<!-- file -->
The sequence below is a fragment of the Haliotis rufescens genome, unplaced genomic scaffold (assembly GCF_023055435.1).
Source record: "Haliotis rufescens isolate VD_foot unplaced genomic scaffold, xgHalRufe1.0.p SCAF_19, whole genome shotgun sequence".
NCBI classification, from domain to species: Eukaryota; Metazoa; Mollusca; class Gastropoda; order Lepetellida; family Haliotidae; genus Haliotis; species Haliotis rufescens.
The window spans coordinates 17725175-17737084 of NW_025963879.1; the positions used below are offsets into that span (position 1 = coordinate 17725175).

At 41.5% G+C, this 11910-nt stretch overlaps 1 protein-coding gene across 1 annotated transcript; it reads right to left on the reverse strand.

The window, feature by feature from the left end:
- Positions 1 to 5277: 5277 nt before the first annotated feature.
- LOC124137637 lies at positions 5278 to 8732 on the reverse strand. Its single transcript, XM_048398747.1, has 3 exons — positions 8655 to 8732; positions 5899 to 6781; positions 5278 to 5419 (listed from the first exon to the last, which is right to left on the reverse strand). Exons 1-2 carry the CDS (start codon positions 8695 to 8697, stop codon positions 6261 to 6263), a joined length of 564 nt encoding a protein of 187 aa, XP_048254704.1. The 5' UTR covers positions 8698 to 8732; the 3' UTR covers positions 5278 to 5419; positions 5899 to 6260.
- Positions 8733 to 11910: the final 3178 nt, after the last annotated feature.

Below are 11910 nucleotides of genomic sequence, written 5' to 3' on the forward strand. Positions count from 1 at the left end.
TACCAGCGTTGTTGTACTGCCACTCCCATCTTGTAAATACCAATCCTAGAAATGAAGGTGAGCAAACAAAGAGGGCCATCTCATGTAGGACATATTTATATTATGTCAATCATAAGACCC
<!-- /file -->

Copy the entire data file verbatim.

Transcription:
The sequence below is a fragment of the Haliotis rufescens genome, unplaced genomic scaffold (assembly GCF_023055435.1).
Source record: "Haliotis rufescens isolate VD_foot unplaced genomic scaffold, xgHalRufe1.0.p SCAF_19, whole genome shotgun sequence".
NCBI classification, from domain to species: Eukaryota; Metazoa; Mollusca; class Gastropoda; order Lepetellida; family Haliotidae; genus Haliotis; species Haliotis rufescens.
The window spans coordinates 17725175-17737084 of NW_025963879.1; the positions used below are offsets into that span (position 1 = coordinate 17725175).

At 41.5% G+C, this 11910-nt stretch overlaps 1 protein-coding gene across 1 annotated transcript; it reads right to left on the reverse strand.

The window, feature by feature from the left end:
- Positions 1 to 5277: 5277 nt before the first annotated feature.
- LOC124137637 lies at positions 5278 to 8732 on the reverse strand. Its single transcript, XM_048398747.1, has 3 exons — positions 8655 to 8732; positions 5899 to 6781; positions 5278 to 5419 (listed from the first exon to the last, which is right to left on the reverse strand). Exons 1-2 carry the CDS (start codon positions 8695 to 8697, stop codon positions 6261 to 6263), a joined length of 564 nt encoding a protein of 187 aa, XP_048254704.1. The 5' UTR covers positions 8698 to 8732; the 3' UTR covers positions 5278 to 5419; positions 5899 to 6260.
- Positions 8733 to 11910: the final 3178 nt, after the last annotated feature.

Below are 11910 nucleotides of genomic sequence, written 5' to 3' on the forward strand. Positions count from 1 at the left end.
TACCAGCGTTGTTGTACTGCCACTCCCATCTTGTAAATACCAATCCTAGAAATGAAGGTGAGCAAACAAAGAGGGCCATCTCATGTAGGACATATTTATATTATGTCAATCATAAGACCC